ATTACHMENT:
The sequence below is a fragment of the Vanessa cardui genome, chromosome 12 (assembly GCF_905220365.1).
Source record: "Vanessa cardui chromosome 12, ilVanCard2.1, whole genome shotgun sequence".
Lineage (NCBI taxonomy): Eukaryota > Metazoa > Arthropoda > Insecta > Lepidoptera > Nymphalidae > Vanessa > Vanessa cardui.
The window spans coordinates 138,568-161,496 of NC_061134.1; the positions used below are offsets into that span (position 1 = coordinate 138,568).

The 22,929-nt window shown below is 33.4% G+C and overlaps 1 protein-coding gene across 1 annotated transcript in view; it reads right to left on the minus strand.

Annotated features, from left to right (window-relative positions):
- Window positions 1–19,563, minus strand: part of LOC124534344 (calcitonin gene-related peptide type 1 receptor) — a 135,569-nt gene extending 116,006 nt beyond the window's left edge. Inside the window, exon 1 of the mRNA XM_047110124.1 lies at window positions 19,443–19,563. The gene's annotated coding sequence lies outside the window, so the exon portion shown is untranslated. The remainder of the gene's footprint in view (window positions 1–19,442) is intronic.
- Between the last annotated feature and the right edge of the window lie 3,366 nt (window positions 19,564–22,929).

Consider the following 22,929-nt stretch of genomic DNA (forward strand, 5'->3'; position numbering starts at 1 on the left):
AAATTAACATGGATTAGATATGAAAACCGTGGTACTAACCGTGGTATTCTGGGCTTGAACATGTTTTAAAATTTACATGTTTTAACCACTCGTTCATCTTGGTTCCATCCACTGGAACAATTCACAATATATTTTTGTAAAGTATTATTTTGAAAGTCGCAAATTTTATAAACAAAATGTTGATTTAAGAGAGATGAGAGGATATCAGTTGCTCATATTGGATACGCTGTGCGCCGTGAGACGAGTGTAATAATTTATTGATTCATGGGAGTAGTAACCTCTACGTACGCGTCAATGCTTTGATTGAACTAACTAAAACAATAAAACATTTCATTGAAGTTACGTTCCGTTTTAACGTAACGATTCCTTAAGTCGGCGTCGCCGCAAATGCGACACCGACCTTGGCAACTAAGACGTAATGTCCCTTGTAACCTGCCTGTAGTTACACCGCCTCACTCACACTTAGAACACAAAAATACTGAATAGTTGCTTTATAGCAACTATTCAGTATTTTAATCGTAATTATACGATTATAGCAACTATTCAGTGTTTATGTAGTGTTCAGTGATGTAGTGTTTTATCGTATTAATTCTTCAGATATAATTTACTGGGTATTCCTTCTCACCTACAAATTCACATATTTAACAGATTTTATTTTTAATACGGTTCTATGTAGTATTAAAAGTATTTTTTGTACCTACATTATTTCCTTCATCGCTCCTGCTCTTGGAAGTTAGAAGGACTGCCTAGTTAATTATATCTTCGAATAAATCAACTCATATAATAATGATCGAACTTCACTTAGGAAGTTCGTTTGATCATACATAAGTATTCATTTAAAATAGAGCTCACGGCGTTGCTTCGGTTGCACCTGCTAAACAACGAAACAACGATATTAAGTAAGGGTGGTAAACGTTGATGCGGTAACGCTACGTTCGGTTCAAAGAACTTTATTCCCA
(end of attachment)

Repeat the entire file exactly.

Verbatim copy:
The sequence below is a fragment of the Vanessa cardui genome, chromosome 12 (assembly GCF_905220365.1).
Source record: "Vanessa cardui chromosome 12, ilVanCard2.1, whole genome shotgun sequence".
Lineage (NCBI taxonomy): Eukaryota > Metazoa > Arthropoda > Insecta > Lepidoptera > Nymphalidae > Vanessa > Vanessa cardui.
The window spans coordinates 138,568-161,496 of NC_061134.1; the positions used below are offsets into that span (position 1 = coordinate 138,568).

The 22,929-nt window shown below is 33.4% G+C and overlaps 1 protein-coding gene across 1 annotated transcript in view; it reads right to left on the minus strand.

Annotated features, from left to right (window-relative positions):
- Window positions 1–19,563, minus strand: part of LOC124534344 (calcitonin gene-related peptide type 1 receptor) — a 135,569-nt gene extending 116,006 nt beyond the window's left edge. Inside the window, exon 1 of the mRNA XM_047110124.1 lies at window positions 19,443–19,563. The gene's annotated coding sequence lies outside the window, so the exon portion shown is untranslated. The remainder of the gene's footprint in view (window positions 1–19,442) is intronic.
- Between the last annotated feature and the right edge of the window lie 3,366 nt (window positions 19,564–22,929).

Consider the following 22,929-nt stretch of genomic DNA (forward strand, 5'->3'; position numbering starts at 1 on the left):
AAATTAACATGGATTAGATATGAAAACCGTGGTACTAACCGTGGTATTCTGGGCTTGAACATGTTTTAAAATTTACATGTTTTAACCACTCGTTCATCTTGGTTCCATCCACTGGAACAATTCACAATATATTTTTGTAAAGTATTATTTTGAAAGTCGCAAATTTTATAAACAAAATGTTGATTTAAGAGAGATGAGAGGATATCAGTTGCTCATATTGGATACGCTGTGCGCCGTGAGACGAGTGTAATAATTTATTGATTCATGGGAGTAGTAACCTCTACGTACGCGTCAATGCTTTGATTGAACTAACTAAAACAATAAAACATTTCATTGAAGTTACGTTCCGTTTTAACGTAACGATTCCTTAAGTCGGCGTCGCCGCAAATGCGACACCGACCTTGGCAACTAAGACGTAATGTCCCTTGTAACCTGCCTGTAGTTACACCGCCTCACTCACACTTAGAACACAAAAATACTGAATAGTTGCTTTATAGCAACTATTCAGTATTTTAATCGTAATTATACGATTATAGCAACTATTCAGTGTTTATGTAGTGTTCAGTGATGTAGTGTTTTATCGTATTAATTCTTCAGATATAATTTACTGGGTATTCCTTCTCACCTACAAATTCACATATTTAACAGATTTTATTTTTAATACGGTTCTATGTAGTATTAAAAGTATTTTTTGTACCTACATTATTTCCTTCATCGCTCCTGCTCTTGGAAGTTAGAAGGACTGCCTAGTTAATTATATCTTCGAATAAATCAACTCATATAATAATGATCGAACTTCACTTAGGAAGTTCGTTTGATCATACATAAGTATTCATTTAAAATAGAGCTCACGGCGTTGCTTCGGTTGCACCTGCTAAACAACGAAACAACGATATTAAGTAAGGGTGGTAAACGTTGATGCGGTAACGCTACGTTCGGTTCAAAGAACTTTATTCCCA